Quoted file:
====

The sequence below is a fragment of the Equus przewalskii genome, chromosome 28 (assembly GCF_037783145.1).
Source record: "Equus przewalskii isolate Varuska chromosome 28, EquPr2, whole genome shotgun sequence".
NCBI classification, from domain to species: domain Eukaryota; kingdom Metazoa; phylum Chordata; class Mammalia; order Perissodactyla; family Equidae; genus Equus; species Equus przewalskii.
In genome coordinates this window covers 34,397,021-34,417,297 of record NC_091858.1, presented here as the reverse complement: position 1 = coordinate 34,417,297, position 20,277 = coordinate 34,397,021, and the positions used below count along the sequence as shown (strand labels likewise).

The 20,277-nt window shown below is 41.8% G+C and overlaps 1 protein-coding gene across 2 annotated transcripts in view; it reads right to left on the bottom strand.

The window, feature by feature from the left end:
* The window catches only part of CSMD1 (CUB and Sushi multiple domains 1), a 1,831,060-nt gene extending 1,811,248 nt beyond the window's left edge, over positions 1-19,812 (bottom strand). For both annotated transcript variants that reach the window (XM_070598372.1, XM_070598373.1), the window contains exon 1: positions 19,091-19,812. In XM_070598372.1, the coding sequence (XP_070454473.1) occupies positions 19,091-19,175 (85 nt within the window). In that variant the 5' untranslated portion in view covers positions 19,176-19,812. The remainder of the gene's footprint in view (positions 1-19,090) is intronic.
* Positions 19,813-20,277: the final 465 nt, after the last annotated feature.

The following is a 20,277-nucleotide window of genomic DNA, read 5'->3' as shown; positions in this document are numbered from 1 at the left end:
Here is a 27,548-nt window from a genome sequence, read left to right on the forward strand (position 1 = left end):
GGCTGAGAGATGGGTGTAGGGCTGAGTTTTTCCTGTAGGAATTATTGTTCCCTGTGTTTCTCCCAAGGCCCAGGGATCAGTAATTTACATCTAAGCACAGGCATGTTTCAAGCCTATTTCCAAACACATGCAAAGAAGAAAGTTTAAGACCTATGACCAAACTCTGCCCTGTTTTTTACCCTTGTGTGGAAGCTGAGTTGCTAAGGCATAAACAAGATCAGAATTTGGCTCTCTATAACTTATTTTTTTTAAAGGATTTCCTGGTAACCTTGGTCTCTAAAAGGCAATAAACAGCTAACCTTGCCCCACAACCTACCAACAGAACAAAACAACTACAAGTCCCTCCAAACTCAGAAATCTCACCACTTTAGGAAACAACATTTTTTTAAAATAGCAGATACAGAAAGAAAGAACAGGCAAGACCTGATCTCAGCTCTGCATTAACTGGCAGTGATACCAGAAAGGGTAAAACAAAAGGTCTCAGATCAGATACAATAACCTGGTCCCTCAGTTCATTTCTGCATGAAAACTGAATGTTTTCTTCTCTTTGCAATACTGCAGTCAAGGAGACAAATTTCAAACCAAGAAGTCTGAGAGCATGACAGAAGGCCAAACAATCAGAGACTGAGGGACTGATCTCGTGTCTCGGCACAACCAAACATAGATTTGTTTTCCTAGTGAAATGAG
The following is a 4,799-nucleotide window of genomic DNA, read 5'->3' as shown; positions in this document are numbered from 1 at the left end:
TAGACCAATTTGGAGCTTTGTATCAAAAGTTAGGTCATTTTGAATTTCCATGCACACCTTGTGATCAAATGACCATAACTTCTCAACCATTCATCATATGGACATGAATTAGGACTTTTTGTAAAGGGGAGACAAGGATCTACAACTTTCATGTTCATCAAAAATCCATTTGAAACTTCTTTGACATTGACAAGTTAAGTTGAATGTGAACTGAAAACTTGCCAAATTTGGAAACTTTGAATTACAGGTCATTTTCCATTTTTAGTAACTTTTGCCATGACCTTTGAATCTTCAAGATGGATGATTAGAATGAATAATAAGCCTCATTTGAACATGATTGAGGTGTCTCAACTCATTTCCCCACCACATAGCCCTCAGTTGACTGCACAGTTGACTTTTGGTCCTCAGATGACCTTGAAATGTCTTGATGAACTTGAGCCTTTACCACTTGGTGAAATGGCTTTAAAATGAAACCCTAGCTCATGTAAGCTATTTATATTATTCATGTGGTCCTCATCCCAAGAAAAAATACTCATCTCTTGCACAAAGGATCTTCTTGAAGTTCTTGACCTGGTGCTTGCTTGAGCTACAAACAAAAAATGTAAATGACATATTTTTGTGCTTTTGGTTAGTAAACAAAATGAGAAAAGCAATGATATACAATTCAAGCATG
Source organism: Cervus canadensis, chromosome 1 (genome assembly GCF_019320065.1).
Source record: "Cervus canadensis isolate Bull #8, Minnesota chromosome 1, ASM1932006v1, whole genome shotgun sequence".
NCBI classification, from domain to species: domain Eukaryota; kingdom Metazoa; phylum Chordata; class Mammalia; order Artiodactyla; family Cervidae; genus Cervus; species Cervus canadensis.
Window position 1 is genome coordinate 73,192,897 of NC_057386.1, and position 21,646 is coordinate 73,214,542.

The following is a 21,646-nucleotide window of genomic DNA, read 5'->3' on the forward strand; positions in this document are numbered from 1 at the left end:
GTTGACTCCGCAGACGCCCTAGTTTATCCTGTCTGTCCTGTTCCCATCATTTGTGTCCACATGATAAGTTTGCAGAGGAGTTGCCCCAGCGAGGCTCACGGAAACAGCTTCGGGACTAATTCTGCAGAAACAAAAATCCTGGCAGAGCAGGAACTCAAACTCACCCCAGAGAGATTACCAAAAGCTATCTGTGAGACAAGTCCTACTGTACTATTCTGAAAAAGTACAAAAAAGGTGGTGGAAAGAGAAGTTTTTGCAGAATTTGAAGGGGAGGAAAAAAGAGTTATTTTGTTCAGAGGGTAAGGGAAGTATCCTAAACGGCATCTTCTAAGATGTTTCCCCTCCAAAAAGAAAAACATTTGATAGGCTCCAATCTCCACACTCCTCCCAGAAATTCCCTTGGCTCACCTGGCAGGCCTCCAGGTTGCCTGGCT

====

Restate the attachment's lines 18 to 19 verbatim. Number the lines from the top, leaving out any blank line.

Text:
The following is a 21,646-nucleotide window of genomic DNA, read 5'->3' on the forward strand; positions in this document are numbered from 1 at the left end:
GTTGACTCCGCAGACGCCCTAGTTTATCCTGTCTGTCCTGTTCCCATCATTTGTGTCCACATGATAAGTTTGCAGAGGAGTTGCCCCAGCGAGGCTCACGGAAACAGCTTCGGGACTAATTCTGCAGAAACAAAAATCCTGGCAGAGCAGGAACTCAAACTCACCCCAGAGAGATTACCAAAAGCTATCTGTGAGACAAGTCCTACTGTACTATTCTGAAAAAGTACAAAAAAGGTGGTGGAAAGAGAAGTTTTTGCAGAATTTGAAGGGGAGGAAAAAAGAGTTATTTTGTTCAGAGGGTAAGGGAAGTATCCTAAACGGCATCTTCTAAGATGTTTCCCCTCCAAAAAGAAAAACATTTGATAGGCTCCAATCTCCACACTCCTCCCAGAAATTCCCTTGGCTCACCTGGCAGGCCTCCAGGTTGCCTGGCT